Cook Computing

Tailcalls in .NET

January 25, 2003 Written by Charles Cook

Pinku Surana has described why the lack of tagged datatypes in .NET makes it difficult for dynamically typed languages such as Scheme to perform as well as languages like C#. A couple of days ago Dejan Jelovic posted to the Advanced .NET list on the poor performance of tailcalls in .NET. This will also hinder languages such as Scheme:

Something seems to be wrong with the way tailcall is implemented in the .NET runtime. Instead of being faster than a regular call, it's roughly 70 percent slower.

Tailcalls occur where the last step in a method, say Foo, is a call to another method, say Bar, such that Foo simply returns the result of Bar. The significant point is that once the second method has been called we are no longer interested in the stack frame of the first method, so instead of extending the stack with another frame for method Bar, the frame for Foo can be discarded and replaced by Bars stack frame. This means that we dont have to worry about stack oveflow. In general the two methods can be different but the recursive case where a method calls itself is of particular interest.

Many Scheme programs rely heavily on recursion instead of the looping constructs used in languages such as C# and Java, and it is for this reason that tail call optimization is important in avoiding stack overflow; hence Dejans concern. His blog describes the code he used to demonstrate the performance hit of tailcall.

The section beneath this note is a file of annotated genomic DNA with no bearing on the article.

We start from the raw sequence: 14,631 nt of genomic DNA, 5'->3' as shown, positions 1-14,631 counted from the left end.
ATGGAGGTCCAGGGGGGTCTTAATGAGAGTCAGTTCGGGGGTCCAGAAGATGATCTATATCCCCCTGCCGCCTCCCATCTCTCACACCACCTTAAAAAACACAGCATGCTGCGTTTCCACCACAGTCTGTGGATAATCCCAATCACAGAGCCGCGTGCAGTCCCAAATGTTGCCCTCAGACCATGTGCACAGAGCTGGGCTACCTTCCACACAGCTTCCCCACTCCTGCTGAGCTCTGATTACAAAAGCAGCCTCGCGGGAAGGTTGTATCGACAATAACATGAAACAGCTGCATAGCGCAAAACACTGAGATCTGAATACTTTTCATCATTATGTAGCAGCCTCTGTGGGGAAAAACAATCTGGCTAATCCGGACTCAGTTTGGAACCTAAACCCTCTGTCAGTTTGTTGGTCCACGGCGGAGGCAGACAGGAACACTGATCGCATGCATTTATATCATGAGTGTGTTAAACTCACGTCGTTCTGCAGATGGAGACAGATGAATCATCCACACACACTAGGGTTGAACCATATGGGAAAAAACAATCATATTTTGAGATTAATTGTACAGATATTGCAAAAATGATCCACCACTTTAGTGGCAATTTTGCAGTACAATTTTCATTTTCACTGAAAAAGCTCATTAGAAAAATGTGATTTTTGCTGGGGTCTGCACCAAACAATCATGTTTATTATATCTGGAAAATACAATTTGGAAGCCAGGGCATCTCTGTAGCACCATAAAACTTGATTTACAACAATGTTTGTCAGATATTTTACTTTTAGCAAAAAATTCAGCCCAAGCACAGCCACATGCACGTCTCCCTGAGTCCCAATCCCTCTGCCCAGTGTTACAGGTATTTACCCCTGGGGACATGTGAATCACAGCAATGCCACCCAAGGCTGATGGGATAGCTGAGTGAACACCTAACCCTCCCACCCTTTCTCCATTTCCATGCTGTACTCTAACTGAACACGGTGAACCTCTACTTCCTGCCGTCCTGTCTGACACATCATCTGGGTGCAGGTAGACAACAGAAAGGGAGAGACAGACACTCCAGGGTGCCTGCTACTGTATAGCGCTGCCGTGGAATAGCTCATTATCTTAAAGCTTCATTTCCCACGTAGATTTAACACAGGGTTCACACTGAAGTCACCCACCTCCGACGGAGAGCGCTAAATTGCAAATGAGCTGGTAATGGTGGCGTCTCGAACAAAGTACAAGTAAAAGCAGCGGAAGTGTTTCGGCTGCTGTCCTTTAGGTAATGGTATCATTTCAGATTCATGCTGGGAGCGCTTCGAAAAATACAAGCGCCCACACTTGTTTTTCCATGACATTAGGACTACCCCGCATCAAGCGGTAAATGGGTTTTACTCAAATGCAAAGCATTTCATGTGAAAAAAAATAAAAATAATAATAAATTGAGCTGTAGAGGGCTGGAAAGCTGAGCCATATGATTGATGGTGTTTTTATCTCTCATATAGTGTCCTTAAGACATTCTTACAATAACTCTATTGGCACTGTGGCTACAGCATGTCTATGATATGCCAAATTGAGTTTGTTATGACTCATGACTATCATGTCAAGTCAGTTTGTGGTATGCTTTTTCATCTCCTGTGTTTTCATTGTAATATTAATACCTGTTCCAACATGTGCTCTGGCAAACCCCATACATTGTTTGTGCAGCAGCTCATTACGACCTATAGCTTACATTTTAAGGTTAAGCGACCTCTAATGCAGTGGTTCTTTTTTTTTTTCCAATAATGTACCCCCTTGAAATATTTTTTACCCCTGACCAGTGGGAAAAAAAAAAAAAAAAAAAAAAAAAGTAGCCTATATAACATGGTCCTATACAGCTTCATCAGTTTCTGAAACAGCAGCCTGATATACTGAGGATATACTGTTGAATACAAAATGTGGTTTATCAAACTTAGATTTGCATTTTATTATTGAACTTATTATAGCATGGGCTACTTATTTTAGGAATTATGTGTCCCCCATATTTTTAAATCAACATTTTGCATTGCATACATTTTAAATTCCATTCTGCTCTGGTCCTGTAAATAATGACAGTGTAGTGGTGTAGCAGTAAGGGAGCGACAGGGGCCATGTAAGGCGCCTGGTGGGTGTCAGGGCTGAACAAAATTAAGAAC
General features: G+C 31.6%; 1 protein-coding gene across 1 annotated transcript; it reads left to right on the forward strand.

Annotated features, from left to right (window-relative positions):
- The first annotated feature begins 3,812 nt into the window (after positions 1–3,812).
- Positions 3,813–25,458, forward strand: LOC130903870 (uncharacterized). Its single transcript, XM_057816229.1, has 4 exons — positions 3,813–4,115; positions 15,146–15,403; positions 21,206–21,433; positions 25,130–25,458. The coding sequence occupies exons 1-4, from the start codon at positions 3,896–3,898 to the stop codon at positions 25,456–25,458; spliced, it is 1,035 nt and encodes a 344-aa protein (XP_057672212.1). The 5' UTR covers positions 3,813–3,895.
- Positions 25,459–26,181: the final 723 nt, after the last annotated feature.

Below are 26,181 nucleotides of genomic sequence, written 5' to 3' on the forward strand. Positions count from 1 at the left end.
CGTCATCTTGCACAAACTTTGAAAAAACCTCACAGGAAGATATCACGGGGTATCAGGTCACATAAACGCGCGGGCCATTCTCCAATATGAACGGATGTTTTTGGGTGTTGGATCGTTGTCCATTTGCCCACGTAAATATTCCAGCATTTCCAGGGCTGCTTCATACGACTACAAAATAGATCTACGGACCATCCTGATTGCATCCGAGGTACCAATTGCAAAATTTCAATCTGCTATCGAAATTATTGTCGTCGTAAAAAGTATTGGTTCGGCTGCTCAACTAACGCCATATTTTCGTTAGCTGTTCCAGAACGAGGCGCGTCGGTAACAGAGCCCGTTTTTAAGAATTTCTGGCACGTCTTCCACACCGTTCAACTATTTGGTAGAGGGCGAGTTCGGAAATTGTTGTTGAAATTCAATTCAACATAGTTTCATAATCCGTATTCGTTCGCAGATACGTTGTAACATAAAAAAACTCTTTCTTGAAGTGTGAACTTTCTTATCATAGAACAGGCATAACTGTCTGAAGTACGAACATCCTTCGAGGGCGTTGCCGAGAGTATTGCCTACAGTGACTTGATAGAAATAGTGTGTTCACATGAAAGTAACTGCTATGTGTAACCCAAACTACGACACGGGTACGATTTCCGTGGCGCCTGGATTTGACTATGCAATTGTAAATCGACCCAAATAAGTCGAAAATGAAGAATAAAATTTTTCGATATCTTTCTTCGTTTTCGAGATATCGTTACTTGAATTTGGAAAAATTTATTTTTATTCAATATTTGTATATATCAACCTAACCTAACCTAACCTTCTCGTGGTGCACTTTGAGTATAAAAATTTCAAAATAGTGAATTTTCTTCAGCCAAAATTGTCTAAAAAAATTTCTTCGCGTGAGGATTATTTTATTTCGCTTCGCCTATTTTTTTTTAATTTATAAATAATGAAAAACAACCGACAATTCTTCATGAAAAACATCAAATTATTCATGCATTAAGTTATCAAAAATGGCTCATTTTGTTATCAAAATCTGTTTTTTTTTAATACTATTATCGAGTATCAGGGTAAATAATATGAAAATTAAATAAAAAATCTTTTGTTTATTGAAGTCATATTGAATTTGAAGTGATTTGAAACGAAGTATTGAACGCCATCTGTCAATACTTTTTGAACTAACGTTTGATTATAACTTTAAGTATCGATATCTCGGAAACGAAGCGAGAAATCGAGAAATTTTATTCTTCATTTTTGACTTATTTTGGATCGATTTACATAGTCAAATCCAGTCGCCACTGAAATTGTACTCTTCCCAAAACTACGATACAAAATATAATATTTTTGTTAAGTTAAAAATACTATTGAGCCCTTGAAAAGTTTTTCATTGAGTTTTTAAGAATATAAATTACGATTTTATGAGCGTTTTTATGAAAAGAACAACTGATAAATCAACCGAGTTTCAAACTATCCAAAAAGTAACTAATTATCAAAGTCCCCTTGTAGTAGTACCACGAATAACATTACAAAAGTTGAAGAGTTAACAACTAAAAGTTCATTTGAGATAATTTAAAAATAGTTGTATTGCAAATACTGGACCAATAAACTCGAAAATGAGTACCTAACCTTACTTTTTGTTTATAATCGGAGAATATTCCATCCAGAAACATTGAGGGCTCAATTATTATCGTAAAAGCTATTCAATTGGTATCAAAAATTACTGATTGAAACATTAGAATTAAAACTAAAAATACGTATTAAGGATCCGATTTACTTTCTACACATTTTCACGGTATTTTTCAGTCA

I wrote a tailcall recursive method for generating the factorial of a number and compiled it with both the Microsoft and Mono compilers:

// call with n = number for which factorial required, a = 1
static long Factorial(long n, long a)
  if (n == 0)
    return a;
  return Factorial(n - 1, n * a);

Neither compiler generates the tail. prefix instruction which would turn the recursive call into a tailcall:

  IL_0011:  tail.
  IL_0013:  call int64 clasas::Factorial(int64, int64)
  IL_0018:  ret
} // end of method clasas::Factorial

I guess this is an optimization which may be implemented later on. As an aside, gcc supports tailcall optimization to some extent.

Regarding the performance of tailcall in .NET, Jim Hogg of Microsoft replied that the JIT team has plans to improve it.

Postscript: while investigating tailcalls I came across continuations. These look very interesting, not something you come across as a C++/C# developer which is probably why I'm finding it difficult to get my head round them. But this is precisely why you need to explore other programming languages: to see software development from a different perspective so you can then work in your usual development environment in a more imaginative way.